July 22, 2021 (LifeSiteNews) – A group of young Catholics from across the world have sent a video message to Pope Francis, defending their “love” for the ancient liturgy in response to his recent restrictions upon it, and asking him to support them in their desire to “follow the call to holiness” through the Traditional Latin Mass.
“As young Catholics who go to the Traditional Latin Mass, we often encounter a lack of understanding in the older generations,” declared the youth.
They then contradicted some of the objections made regarding devotees of the traditional liturgy by the Pope and other critics.
“We do not question the validity of the new liturgy or disdain its celebration,” the young people said.
“We love the Traditional Mass not because we are old and grumpy. We love it not because we are old-fashioned. We love it not because we are separatist.”
Expressing their personal devotion to the Mass, the youthful participants pointed to aspects of the traditional liturgy which attracted them to it.
“We love the Traditional Latin Mass for its devotion and trustful fear of God,” said one.
“We love its orientation of priest and faithful together in the same direction, towards God and Christ,” said another.
“We love it, because it is the same all over the world, it is universal, catholic in the original sense of the word. We love it, because its transcendence gives us a peace and hope the world cannot give.”
The young Catholics also answered the attacks made in Pope Francis’s accompanying letter to the motu proprio, in which he decried “the instrumental use of Missale Romanum of 1962” which he said “is often characterized by a rejection not only of the liturgical reform, but of the Vatican Council II itself, claiming, with unfounded and unsustainable assertions, that it betrayed the Tradition and the ‘true Church’.”
Participating in Germany, Austria, Switzerland, Italy, France, Estonia, USA, Nigeria, Indonesia, Croatia, Ireland, Australia and Sri Lanka, the group protested the Pope’s accusation that Latin Mass attendees “widen the gaps” and “reinforce the divergences.”
Quoting directly from his letter, they replied: “We do not ‘encourage disagreements that injure the Church’. We do not ‘block her path’ or ‘expose her to the peril of division’.”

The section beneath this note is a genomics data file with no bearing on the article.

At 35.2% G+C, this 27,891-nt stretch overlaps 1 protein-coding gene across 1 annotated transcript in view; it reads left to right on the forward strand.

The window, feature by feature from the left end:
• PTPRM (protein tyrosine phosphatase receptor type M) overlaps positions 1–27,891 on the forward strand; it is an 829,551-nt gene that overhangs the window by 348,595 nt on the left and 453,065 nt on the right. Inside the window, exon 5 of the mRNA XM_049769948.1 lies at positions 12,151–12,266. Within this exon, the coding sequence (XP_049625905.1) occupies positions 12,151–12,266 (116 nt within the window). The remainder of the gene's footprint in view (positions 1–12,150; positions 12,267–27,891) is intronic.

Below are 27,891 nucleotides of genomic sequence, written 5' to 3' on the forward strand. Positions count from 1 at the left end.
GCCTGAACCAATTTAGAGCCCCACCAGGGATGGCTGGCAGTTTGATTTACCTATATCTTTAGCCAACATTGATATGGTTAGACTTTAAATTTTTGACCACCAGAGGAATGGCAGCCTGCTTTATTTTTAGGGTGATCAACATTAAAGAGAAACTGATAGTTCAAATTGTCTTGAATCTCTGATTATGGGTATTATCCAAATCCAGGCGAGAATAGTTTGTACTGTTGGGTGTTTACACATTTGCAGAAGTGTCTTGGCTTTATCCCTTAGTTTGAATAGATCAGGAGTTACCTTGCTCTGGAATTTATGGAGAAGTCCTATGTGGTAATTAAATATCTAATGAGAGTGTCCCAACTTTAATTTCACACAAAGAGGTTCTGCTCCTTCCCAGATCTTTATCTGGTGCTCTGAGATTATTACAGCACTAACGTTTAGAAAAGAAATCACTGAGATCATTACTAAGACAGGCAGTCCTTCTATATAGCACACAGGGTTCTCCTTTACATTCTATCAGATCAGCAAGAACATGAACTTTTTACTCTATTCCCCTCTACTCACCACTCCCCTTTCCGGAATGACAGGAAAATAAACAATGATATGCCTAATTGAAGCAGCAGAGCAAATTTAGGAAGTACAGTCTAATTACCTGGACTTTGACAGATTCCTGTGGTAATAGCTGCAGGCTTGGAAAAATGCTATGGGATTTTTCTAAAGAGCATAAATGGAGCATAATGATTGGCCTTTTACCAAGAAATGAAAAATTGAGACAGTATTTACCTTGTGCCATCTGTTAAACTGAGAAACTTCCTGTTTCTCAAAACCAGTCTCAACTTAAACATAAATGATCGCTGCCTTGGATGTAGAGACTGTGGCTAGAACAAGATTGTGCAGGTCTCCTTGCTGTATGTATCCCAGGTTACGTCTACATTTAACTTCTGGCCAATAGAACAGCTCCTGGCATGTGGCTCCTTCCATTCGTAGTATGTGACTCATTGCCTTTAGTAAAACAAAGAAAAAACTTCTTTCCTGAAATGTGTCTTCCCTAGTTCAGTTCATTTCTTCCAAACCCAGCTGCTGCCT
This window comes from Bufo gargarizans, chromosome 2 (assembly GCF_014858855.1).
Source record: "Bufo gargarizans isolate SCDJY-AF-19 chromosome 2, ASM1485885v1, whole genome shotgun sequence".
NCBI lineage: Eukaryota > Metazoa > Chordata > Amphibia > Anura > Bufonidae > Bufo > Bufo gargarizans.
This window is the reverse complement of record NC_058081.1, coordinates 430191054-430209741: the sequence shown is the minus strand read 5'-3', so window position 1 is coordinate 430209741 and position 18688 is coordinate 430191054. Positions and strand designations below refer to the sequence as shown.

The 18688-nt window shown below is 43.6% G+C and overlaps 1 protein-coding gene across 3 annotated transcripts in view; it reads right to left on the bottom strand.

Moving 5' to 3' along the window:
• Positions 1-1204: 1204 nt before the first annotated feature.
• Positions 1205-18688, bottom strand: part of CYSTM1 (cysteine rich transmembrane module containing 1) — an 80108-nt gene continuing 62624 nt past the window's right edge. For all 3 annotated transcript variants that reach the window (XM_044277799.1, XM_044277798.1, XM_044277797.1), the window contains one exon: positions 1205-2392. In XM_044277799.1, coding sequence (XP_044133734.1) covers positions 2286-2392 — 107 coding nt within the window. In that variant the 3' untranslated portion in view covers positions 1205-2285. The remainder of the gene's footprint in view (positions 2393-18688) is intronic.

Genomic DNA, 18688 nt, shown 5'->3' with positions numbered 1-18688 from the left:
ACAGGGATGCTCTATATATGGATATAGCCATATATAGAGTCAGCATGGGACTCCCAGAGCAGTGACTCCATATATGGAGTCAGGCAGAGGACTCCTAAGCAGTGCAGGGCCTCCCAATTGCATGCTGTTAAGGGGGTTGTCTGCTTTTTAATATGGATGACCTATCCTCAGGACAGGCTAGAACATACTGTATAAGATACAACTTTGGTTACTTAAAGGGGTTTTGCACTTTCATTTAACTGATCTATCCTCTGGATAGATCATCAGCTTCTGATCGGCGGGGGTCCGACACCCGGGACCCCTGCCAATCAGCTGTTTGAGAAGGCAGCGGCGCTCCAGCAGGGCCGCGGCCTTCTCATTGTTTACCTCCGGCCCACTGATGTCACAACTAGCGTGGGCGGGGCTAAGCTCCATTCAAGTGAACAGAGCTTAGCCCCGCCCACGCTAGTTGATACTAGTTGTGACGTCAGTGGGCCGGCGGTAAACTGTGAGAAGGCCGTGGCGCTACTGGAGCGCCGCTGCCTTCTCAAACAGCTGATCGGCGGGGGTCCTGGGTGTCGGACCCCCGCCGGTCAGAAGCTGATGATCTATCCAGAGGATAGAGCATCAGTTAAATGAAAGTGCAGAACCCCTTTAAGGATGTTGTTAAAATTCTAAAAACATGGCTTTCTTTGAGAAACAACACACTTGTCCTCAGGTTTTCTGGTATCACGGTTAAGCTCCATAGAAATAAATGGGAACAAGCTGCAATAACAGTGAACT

Contradicting the idea that they promote a life of “division,” the young devotees of the ancient liturgy of the Church declared that they “simply aim at a Christian life in faith, hope, and love for God and our neighbor.”
“We try to follow the call to holiness and we draw our strength from the Latin Mass,” their message continued.
“Dear Holy Father, dear Bishops, we are not just a few deplorably stubborn adherents of an outdated rite. As loyal Roman Catholics, we are YOUR multitudinous and lively youth.”
Re-iterating their devotion to the Pope, which manifests in their daily prayers, the young Catholics issued an earnest plea to Pope Francis: “Please do not let us down. Can we count on you?”
Their message has garnered considerable attention on social media.
Chad Pecknold, columnist for First Things magazine, wrote how the witness of young, faithful Catholics reminded him of St. Catherine of Siena’s own witness to the Pope. “I wept watching this. As one who teaches young Catholics, it rang true of what I know about my college-aged son’s generation. Watching this, I was reminded of St. Catherine of Siena, whose letters to the pope had a similar poignancy, power — and I pray, effect.”
Promulgated on July 16, the new motu proprio Traditionis Custodes stipulates, amongst other things, that priests are to “request” permission from their diocesan bishops to say the Traditional Latin Mass, and consequently bishops can essentially forbid priests from saying it. The bishops are told to decide “whether or not to retain” parishes which had been canonically erected for the offering of the traditional liturgies.
The document has been described by Cardinal Gerhard Müller, former Prefect of the Congregation for the Doctrine of the Faith (CDF), as a Papal plan “to condemn the Extraordinary Form to extinction.” The motu proprio does away with the permissions of Pope Benedict XVI’s 2007 Summorum pontificum, which afforded priests the right to celebrate Mass in the traditional rites without needing the express authorization of their bishops or the Holy See.